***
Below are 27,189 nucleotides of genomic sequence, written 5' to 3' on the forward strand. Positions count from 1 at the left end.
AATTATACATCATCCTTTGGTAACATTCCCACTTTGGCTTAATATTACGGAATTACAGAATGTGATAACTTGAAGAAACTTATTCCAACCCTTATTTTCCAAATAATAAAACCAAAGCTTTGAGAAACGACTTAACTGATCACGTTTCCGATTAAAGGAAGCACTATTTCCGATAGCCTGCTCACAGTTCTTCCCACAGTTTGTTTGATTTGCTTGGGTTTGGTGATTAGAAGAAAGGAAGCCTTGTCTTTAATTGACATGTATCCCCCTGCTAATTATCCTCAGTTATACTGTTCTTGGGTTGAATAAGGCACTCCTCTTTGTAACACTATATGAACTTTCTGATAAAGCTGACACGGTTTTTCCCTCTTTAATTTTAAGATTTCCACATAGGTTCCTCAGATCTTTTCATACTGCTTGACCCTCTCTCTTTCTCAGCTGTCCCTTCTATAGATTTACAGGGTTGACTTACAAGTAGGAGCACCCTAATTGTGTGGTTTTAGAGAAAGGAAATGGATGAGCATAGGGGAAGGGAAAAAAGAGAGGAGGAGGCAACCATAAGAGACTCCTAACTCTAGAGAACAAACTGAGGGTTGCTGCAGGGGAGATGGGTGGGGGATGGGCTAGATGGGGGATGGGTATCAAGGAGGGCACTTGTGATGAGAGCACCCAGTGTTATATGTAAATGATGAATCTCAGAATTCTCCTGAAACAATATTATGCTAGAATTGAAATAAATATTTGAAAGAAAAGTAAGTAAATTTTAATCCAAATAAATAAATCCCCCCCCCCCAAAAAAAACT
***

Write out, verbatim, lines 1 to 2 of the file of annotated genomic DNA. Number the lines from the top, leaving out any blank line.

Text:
Below are 27,189 nucleotides of genomic sequence, written 5' to 3' on the forward strand. Positions count from 1 at the left end.
AATTATACATCATCCTTTGGTAACATTCCCACTTTGGCTTAATATTACGGAATTACAGAATGTGATAACTTGAAGAAACTTATTCCAACCCTTATTTTCCAAATAATAAAACCAAAGCTTTGAGAAACGACTTAACTGATCACGTTTCCGATTAAAGGAAGCACTATTTCCGATAGCCTGCTCACAGTTCTTCCCACAGTTTGTTTGATTTGCTTGGGTTTGGTGATTAGAAGAAAGGAAGCCTTGTCTTTAATTGACATGTATCCCCCTGCTAATTATCCTCAGTTATACTGTTCTTGGGTTGAATAAGGCACTCCTCTTTGTAACACTATATGAACTTTCTGATAAAGCTGACACGGTTTTTCCCTCTTTAATTTTAAGATTTCCACATAGGTTCCTCAGATCTTTTCATACTGCTTGACCCTCTCTCTTTCTCAGCTGTCCCTTCTATAGATTTACAGGGTTGACTTACAAGTAGGAGCACCCTAATTGTGTGGTTTTAGAGAAAGGAAATGGATGAGCATAGGGGAAGGGAAAAAAGAGAGGAGGAGGCAACCATAAGAGACTCCTAACTCTAGAGAACAAACTGAGGGTTGCTGCAGGGGAGATGGGTGGGGGATGGGCTAGATGGGGGATGGGTATCAAGGAGGGCACTTGTGATGAGAGCACCCAGTGTTATATGTAAATGATGAATCTCAGAATTCTCCTGAAACAATATTATGCTAGAATTGAAATAAATATTTGAAAGAAAAGTAAGTAAATTTTAATCCAAATAAATAAATCCCCCCCCCCCAAAAAAAACT